L.T.C. overhaul long debated, not rushed: A.G.
Samoa's recently appointed Attorney General, Savalenoa Mareva Betham Annandale, has rejected criticism that Government plans to overhaul the judicial system have been rushed through the Parliament.
In an interview with the Samoa Observer on Friday, Savalenoa said the plans to create an autonomous Land and Titles Court (L.T.C.) and overhaul the judiciary had been conducted in a “timely manner” and had long been debated in legal circles.
Critics have said the Constitution Amendment Bill 2020, the Land and Titles Court Bill 2020 and the Judicature Bill 2020, which are at their second reading phase of the Parliamentary process have been rushed through Parliament.
Among those to criticise the pace of the Government’s bills include the nation’s judiciary which signed a letter in April criticising the proposed changes’ effect on the separation of powers and recommended they be withdrawn until proper consultation was conducted.
Public feedback on the bills is currently being sought by a Special Parliamentary Committee, which is seeking input from individual villages.
Senior lawyer Salma Hazelman previously said the three bills had skipped several stages of 17 steps required for drafting an Act, which included consulting on the bills before they are introduced to Parliament, not after.
But Savalenoa, who was appointed to her position last month, said debate around the reform of the L.T.C. has been an issue of debate among the legal fraternity for years.
“The issues addressed in these bills are issued that have been discussed since our law school days,” Savalenoa, a 20-year veteran public and private sector lawyer said.
“These issues were discussed, shelved and discussed again over the years and when I was President of the Samoa Law Society, I led and presented the submission and at the time, we touched on the administrative matters and obviously we can’t comment on the performances of the Judges but the administration of Justice were the issues that we dealt with then.”
The Attorney General said that after consultations that are currently underway, a press conference will be held to address what she characterised as public misconceptions about the bills’ negative impact.
“And the fact that they have now been put into bills and now taken through the Parliament process for consideration of laws in my view I don’t believe it is being rushed,” she said.
“It has been years of discussions and consultations and now these issues have formed into legislation.”
Savalenoa refused to comment on the Parliament process which includes the consultation currently underway with a Special Committee.
But she denied that the proposed changes within the three bills had not been canvassed in a previous 2016 Parliamentary inquiry into the L.T.C. and that the Commission of Inquiry had focused mainly on administrative issues.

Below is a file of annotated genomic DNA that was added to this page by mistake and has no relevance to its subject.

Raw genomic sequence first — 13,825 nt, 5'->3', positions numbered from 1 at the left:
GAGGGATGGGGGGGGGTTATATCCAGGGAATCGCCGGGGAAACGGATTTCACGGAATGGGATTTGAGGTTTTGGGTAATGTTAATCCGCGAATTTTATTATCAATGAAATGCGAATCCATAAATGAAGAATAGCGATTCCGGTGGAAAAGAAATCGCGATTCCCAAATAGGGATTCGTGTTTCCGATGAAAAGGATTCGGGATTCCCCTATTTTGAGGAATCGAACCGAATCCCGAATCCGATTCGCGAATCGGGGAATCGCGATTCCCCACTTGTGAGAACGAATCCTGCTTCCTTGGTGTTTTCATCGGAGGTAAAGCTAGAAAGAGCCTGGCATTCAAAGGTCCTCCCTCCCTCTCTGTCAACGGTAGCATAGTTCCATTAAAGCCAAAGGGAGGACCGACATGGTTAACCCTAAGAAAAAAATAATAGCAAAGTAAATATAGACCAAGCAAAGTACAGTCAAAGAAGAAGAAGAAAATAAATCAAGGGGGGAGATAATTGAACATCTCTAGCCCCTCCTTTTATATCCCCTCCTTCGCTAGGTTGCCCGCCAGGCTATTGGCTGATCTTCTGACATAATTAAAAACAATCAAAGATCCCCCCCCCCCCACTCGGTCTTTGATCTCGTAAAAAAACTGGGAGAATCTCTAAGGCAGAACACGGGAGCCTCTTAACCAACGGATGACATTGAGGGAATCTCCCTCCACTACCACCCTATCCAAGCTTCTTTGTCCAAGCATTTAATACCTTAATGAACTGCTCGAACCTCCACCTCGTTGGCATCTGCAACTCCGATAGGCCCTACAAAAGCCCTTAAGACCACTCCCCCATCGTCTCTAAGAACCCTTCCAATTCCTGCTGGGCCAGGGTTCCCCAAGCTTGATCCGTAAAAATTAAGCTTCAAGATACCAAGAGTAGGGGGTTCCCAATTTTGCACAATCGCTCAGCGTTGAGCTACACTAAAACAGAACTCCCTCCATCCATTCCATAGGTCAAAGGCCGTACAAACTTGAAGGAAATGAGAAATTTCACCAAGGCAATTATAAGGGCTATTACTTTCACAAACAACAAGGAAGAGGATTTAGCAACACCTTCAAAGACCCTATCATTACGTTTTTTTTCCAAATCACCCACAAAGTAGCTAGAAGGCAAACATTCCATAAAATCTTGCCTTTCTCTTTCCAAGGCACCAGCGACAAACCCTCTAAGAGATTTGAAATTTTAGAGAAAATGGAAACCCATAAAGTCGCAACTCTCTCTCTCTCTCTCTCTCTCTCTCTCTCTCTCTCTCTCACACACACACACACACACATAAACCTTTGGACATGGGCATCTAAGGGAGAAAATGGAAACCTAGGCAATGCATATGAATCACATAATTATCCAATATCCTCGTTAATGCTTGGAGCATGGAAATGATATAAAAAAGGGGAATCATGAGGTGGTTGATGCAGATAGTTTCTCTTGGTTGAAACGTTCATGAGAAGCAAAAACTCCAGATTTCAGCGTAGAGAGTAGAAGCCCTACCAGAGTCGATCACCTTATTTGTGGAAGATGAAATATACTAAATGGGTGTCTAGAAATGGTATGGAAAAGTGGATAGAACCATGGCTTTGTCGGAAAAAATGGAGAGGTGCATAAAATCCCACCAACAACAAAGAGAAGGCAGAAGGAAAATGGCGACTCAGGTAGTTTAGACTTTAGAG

“Some of the issues raised in the 2016 Commission of Inquiry and during our oral submissions touched on issues whether we increased the number of [judges] or separate the L.T.C.,” Savalenoa, a former President of the Samoa Law Society, said.
She made it clear the Law Society at that time “raised” the issue as part of their verbal, not written submission.
“It was not part of our submission, but the separation of the L.T.C. is not something new. It was separate from the Supreme even though they shared the same Ministry,” she said.
“It was separated and was brought back under the Ministry.”
Savalenoa also said the L.T.C. had always been independent insofar as the courts had their own judges and jurisdiction on customary land and chiefly titles.
“It’s always conducted in Samoan; it was always about its special jurisdiction, it was customary land; ownership of land boundaries; access over customary land and chiefly titles nothing more nothing less,” the Attorney General said.
Savalenoa said she personally supports the proposed L.T.C. changes.
“But we did make submission on certain legal issues that must be addressed, there are two critical questions asked of any legislation, are they constitutionally compliant and are they legally sound and that is the perspective we took on these bills,” she said.
Asked whether the bills are legally sound, Savalenoa said the assessment after the consultation will determine that.
“Every legislation that is introduced in the house and when it’s referred for consultation it is [not] law until after the consultation and obviously amendments to ensure it is constitutionally compliant and legally sound before its reintroduced in the third reading in [Parliament] and it's only when it is accepted and approved at the third [reading stage] and the Head of State signs that it becomes law,” she said.
“So there is every opportunity [to make amendments]
“It's still a draft; it can still be improved and changed and until we meet the response to these two questions, then it is law. Some people think because they are in bill form, they are law, but it is only a bill it is a draft of the law.
“After the consultation there is also the process of reassessment to ensure what people want and what the people may want to change are addressed.
“But it does not mean what everyone wants will be included in the law.
“The drafters will then draft further amendments to ensure that the final version of the bills that go to the house for third reading are constitutionally compliant and legally sound.”
The bills have previously been criticised by a variety of international bodies including the International Bar Association's Human Rights Institute and the United Nations Human Rights Committee’s Special Rapporteur on the Independence of Judges and Lawyers.